War Veterans and a member of
Victor B. Freedman Post 613 in
which he has served as com-
mander and was recently named
special events chairman of th
Department of Florida.
Elected to the executive com-
mittee in addition to Bermar
were Marcia Kozlow of North
Miami Beach, a past national
president of JWVA, and Ainslee
R. Ferdie, Coral Gables attorney,
who is a past national com-
mander of the Jewish War
Veterans and is chairman of the
national executive committee.
Elected to the board of
directors of the Shrine was Harry
Harrison of Miami Beach, a past
president of the Shrine and ex-
officio member of the executive
committee. Alvin Rose, past
commander of South Dade Post
778. was elected to the board
along with Arthur Sherry, com-
mander, Department of Florida,
who represents the State. Mrs.
Max Kern, past national
president from Miami Beach, was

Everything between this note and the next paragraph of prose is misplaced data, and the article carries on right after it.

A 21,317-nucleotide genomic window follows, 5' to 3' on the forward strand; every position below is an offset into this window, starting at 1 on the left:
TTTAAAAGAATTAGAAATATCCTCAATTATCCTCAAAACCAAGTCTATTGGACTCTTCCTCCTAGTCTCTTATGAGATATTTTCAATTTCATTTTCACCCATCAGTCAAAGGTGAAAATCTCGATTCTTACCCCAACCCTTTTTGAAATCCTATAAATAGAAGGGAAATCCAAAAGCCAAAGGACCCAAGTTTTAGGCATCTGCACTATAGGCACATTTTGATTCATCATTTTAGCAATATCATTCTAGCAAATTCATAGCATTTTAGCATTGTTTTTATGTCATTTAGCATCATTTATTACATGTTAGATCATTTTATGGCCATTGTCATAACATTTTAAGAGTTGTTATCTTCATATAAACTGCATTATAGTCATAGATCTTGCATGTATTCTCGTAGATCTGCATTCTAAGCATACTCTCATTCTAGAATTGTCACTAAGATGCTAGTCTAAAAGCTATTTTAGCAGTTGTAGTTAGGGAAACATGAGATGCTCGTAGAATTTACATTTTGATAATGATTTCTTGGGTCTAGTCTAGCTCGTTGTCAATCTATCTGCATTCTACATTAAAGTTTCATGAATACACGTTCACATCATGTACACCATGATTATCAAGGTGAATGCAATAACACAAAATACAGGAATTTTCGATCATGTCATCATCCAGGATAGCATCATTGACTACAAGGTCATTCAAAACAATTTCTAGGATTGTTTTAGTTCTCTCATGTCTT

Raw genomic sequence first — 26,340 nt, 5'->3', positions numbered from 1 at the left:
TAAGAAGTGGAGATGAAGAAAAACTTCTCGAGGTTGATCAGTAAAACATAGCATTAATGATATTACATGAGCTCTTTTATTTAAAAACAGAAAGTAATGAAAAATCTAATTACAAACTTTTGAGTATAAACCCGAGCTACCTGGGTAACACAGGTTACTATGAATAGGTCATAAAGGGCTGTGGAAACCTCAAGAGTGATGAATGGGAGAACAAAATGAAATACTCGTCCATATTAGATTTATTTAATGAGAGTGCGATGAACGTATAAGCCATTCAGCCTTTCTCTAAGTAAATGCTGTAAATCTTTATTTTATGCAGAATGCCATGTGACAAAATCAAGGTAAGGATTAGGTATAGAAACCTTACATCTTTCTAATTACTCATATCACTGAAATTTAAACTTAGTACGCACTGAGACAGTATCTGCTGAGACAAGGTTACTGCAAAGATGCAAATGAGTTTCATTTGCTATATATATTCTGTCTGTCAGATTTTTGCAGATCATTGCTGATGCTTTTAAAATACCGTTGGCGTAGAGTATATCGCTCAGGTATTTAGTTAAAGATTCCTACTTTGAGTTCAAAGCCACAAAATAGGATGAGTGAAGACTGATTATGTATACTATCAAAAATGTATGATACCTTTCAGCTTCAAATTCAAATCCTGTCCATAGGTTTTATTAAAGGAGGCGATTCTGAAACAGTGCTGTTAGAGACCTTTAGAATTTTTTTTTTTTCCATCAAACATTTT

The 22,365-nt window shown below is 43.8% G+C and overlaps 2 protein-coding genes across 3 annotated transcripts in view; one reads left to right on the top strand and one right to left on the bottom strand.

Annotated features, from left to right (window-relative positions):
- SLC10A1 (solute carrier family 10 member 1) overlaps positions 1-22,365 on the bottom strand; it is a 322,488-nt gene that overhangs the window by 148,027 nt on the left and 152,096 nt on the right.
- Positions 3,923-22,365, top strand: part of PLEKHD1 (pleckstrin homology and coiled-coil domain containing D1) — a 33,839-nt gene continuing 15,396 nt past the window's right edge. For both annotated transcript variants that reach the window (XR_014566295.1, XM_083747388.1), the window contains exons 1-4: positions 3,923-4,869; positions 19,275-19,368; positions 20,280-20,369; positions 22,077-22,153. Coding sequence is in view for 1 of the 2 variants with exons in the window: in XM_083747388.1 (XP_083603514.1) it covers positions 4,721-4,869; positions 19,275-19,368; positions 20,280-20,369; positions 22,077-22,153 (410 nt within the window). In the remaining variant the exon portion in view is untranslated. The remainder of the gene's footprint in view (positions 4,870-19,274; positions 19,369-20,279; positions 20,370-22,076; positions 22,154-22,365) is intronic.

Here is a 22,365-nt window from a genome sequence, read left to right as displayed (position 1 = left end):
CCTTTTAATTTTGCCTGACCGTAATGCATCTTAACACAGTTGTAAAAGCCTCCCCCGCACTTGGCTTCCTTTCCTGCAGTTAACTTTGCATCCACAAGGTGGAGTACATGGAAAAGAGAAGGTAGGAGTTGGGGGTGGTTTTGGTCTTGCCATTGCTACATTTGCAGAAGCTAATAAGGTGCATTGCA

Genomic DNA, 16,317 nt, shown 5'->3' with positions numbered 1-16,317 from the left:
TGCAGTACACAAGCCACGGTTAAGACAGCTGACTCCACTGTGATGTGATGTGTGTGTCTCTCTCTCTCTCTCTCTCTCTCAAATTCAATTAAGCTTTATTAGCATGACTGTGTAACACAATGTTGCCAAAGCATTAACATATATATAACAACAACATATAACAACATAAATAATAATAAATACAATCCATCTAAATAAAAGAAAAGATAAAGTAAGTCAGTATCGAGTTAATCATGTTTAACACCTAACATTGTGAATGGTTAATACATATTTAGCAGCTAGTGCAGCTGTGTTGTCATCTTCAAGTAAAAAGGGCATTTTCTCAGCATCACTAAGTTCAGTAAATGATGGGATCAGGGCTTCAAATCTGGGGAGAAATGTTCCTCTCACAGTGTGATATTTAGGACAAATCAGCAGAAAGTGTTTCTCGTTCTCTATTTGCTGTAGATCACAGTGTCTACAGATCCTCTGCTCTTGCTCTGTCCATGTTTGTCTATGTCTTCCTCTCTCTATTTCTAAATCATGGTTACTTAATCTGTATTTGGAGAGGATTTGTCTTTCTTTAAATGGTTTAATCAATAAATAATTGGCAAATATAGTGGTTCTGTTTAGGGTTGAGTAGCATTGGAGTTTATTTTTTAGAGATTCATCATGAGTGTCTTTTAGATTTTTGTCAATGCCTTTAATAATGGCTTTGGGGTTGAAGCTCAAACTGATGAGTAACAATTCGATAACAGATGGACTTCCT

among those designated by
program of Hebrew studies for
the adult community. Sponsored
by the temple, the course will be
given on Monday evenings,
beginning immediately after
THE MEN'S CLUB inaugural
meeting will be held at the temple
on Wednesday, Sept. 8, at 8 p.m.
A cocktail hour and enter-
tainment by Miami Beach comic
Bobby Byron are featured.
The programs are open to
residents of the Northeast Brow-
ard Jewish community.
Additional information is
available from the temple office,
Rising costs, slowed cash flow and
high accounts receivable are
squeezing profits lot a lot of
companies today.
Now is the time for Symmers
Insurance Services to help your
company protect its profits. We're
firm believers in "insurance
economy." That's why. in spite of
inflation, we offer superior
insurance programs, most with
substantial premium reductions.
Plus minimized premium
prepayment. Which can make a
significant difference in your
company's cash position and profit
A free preliminary survey of
your company's insurance overhead
is available by simply calling us.
You've got nothing to lose. And
profits to gain.